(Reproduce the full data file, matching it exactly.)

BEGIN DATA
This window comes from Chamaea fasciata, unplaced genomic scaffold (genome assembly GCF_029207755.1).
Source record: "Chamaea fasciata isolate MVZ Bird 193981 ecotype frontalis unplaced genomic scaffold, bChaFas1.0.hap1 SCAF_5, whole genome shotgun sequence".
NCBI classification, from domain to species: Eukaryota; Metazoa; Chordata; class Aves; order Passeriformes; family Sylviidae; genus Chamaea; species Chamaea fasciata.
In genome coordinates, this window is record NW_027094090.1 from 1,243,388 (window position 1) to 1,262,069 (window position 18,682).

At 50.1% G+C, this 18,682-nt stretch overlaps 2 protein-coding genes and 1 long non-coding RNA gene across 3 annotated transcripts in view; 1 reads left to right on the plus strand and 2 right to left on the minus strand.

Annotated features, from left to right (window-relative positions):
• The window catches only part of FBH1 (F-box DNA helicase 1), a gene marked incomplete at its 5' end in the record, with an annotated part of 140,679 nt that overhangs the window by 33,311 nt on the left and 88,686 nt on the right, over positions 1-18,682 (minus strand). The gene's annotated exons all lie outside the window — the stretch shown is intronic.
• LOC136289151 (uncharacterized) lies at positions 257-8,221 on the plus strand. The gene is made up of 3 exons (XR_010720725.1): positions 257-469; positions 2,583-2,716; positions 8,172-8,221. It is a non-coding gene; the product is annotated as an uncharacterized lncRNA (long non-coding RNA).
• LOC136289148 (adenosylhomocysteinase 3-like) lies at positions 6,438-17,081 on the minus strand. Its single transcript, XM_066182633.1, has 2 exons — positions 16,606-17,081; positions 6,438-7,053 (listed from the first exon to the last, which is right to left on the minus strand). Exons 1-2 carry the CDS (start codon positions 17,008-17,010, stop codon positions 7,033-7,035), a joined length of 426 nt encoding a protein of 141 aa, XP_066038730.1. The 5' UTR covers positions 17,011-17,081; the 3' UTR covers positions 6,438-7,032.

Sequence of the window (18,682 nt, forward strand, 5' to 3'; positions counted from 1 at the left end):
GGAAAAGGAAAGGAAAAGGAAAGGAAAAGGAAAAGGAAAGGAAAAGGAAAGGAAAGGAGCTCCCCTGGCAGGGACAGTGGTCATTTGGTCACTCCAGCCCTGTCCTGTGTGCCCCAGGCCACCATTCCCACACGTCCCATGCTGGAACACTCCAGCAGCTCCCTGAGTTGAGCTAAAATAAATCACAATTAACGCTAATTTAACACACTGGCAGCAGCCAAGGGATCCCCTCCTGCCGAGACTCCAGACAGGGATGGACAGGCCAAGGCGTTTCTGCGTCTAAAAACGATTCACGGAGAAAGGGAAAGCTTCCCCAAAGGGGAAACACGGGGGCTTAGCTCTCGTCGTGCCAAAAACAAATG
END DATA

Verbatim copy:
This window comes from Chamaea fasciata, unplaced genomic scaffold (genome assembly GCF_029207755.1).
Source record: "Chamaea fasciata isolate MVZ Bird 193981 ecotype frontalis unplaced genomic scaffold, bChaFas1.0.hap1 SCAF_5, whole genome shotgun sequence".
NCBI classification, from domain to species: Eukaryota; Metazoa; Chordata; class Aves; order Passeriformes; family Sylviidae; genus Chamaea; species Chamaea fasciata.
In genome coordinates, this window is record NW_027094090.1 from 1,243,388 (window position 1) to 1,262,069 (window position 18,682).

At 50.1% G+C, this 18,682-nt stretch overlaps 2 protein-coding genes and 1 long non-coding RNA gene across 3 annotated transcripts in view; 1 reads left to right on the plus strand and 2 right to left on the minus strand.

Annotated features, from left to right (window-relative positions):
• The window catches only part of FBH1 (F-box DNA helicase 1), a gene marked incomplete at its 5' end in the record, with an annotated part of 140,679 nt that overhangs the window by 33,311 nt on the left and 88,686 nt on the right, over positions 1-18,682 (minus strand). The gene's annotated exons all lie outside the window — the stretch shown is intronic.
• LOC136289151 (uncharacterized) lies at positions 257-8,221 on the plus strand. The gene is made up of 3 exons (XR_010720725.1): positions 257-469; positions 2,583-2,716; positions 8,172-8,221. It is a non-coding gene; the product is annotated as an uncharacterized lncRNA (long non-coding RNA).
• LOC136289148 (adenosylhomocysteinase 3-like) lies at positions 6,438-17,081 on the minus strand. Its single transcript, XM_066182633.1, has 2 exons — positions 16,606-17,081; positions 6,438-7,053 (listed from the first exon to the last, which is right to left on the minus strand). Exons 1-2 carry the CDS (start codon positions 17,008-17,010, stop codon positions 7,033-7,035), a joined length of 426 nt encoding a protein of 141 aa, XP_066038730.1. The 5' UTR covers positions 17,011-17,081; the 3' UTR covers positions 6,438-7,032.

Sequence of the window (18,682 nt, forward strand, 5' to 3'; positions counted from 1 at the left end):
GGAAAAGGAAAGGAAAAGGAAAGGAAAAGGAAAAGGAAAGGAAAAGGAAAGGAAAGGAGCTCCCCTGGCAGGGACAGTGGTCATTTGGTCACTCCAGCCCTGTCCTGTGTGCCCCAGGCCACCATTCCCACACGTCCCATGCTGGAACACTCCAGCAGCTCCCTGAGTTGAGCTAAAATAAATCACAATTAACGCTAATTTAACACACTGGCAGCAGCCAAGGGATCCCCTCCTGCCGAGACTCCAGACAGGGATGGACAGGCCAAGGCGTTTCTGCGTCTAAAAACGATTCACGGAGAAAGGGAAAGCTTCCCCAAAGGGGAAACACGGGGGCTTAGCTCTCGTCGTGCCAAAAACAAATG